Finally, a parameter (R s; dimensionless) was derived to represent the potential intensity of clear-sky direct-beam solar radiation inputs to the glacier surface during the ablation period. This involved taking the cosine of the incidence angle between the local glacier surface and the sun (following Garnier and Ohmura, 1970) at solar noon on 1 August. For each glacier, this angle was determined using its average slope and aspect, together with the median latitude of the study region (50.7°) and the solar declination (18.05°) for this date and time. The resulting value was then modified to include the effects of shading by adjacent terrain. A hillshade raster was generated in ArcMapTM for the same solar geometry and was converted to a binary grid of 0 (shade) and 1 (no shade). The average value of this grid (equivalent to the fraction of non-shaded area) was then determined for each glacier and used to scale the direct-beam radiation intensity term. This term is a useful approximation and serves as an index that should correlate well with incident radiation amounts obtained by integration over the ablation season and different times of day. Previous studies on mid-latitude alpine glaciers have found that net shortwave radiation is the dominant component in the surface energy balance during the ablation season (e.g. Greuell and Smeets, 2001; Oerlemans and Klok, 2002), so this parameter should provide an index for potential ablation rates on different glaciers during the summer.

Results and Discussion

Regional climate trends and glacier changes

Figure 2 shows climatic trends for Revelstoke, BritishColumbia (Fig. 1; 50.97° N, 118.18° W; 443 m a.s.l.) that are relevant for glacier mass balance in the region during the 20th century. At several times just prior to, and during, the study period conditions were likely to favor increasing regional glacier mass balance (i.e. more positive or less negative). These are times when total winter precipitation was unusually high and average summer temperatures were below average, such as the periods ∼1945–60 and the late 1960s and early 1970s. At other times, conditions were likely more conducive for decreasing mass balance in the region. The final two decades of the study period were characterized by considerably lower than average winter precipitation totals, beginning around the mid-1970s, and warmer than usual summer air temperatures. Mass-balance studies in the Canadian Rocky and southern Coast Mountains and the Pacific northwest of the United States record this decline in winter snowfall and show that it resulted in increasingly negative net mass balance due to the resulting more rapid rise of the transient summer snowline and earlier exposure of low-albedo glacier ice (Hodge and others, 1998; Bitz and Battisti, 1999; Moore and Demuth, 2001; Demuth and Keller, 2006).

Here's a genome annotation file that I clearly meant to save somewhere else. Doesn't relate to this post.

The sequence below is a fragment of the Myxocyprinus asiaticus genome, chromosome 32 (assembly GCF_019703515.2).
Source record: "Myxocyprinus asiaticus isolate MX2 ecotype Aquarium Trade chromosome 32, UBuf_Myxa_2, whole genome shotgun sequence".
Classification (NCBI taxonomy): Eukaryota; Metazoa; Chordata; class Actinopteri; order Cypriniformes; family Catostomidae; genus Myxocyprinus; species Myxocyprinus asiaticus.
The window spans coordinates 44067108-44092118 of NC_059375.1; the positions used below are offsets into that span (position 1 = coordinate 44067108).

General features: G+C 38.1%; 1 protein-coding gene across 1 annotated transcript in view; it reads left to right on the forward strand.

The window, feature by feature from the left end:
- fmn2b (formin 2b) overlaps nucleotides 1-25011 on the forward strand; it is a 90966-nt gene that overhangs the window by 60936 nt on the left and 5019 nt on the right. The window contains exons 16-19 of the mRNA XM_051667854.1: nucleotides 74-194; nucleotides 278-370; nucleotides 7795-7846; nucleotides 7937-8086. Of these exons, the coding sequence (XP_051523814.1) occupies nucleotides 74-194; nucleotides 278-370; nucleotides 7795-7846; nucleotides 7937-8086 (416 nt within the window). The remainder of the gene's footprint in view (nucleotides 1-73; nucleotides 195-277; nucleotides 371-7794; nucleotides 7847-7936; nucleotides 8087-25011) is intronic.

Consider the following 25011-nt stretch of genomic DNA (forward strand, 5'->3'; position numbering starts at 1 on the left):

Fig. 2. Time series of (a) total winter (December–March) precipitation and (b) average summer (June–August) air temperature shown together with 7 year running averages (bold lines) for Revelstoke (station ID 1176749) (source: Historical Adjusted Climate Database for Canada;

Although these data are for a single site at low elevation and therefore may not be entirely representative of conditions in the vicinity of the glaciers, they provide a sense of recent climatic variability within the region. Although more detailed investigation of changes in the climate near the glaciers (e.g. accumulation at the equilibrium-line altitude (ELA); Braithwaite, 2008) and of the relationship between climate forcing and glacier response would be desirable, it would be difficult given the lack of available data and is beyond the objectives of the current study. Nevertheless, it is clear that recent conditions within the region have favored glacier decline. For instance, over the period 1951–2001, the larger glaciers (i.e. 0.4–5.0 km2) within the region (Blanket Glacier, ∼7.7 km2 in 1951, is the largest ice mass in the region, but was divided into two separate drainages for accounting in this study) exhibited terminal retreat of up to nearly 2 km and net reduction of up to 60% of their initial area. These glaciers should have a response time in the order of decades (Jóhannesson and others, 1989; Harrison and others, 2001), implying that this decline is a response to recent climatic conditions within the region. There is no discernible spatial pattern of changes in glacier area and terminus position across the region, despite there being considerable differences between individual glaciers (Fig. 1; a pattern attributed primarily to differences in the local setting and morphology of the glaciers). This suggests that the recent declining tendency in winter precipitation and increasing summer air temperatures in the region have been distributed uniformly over the study area and that local characteristics have largely influenced the response of the glaciers to these trends.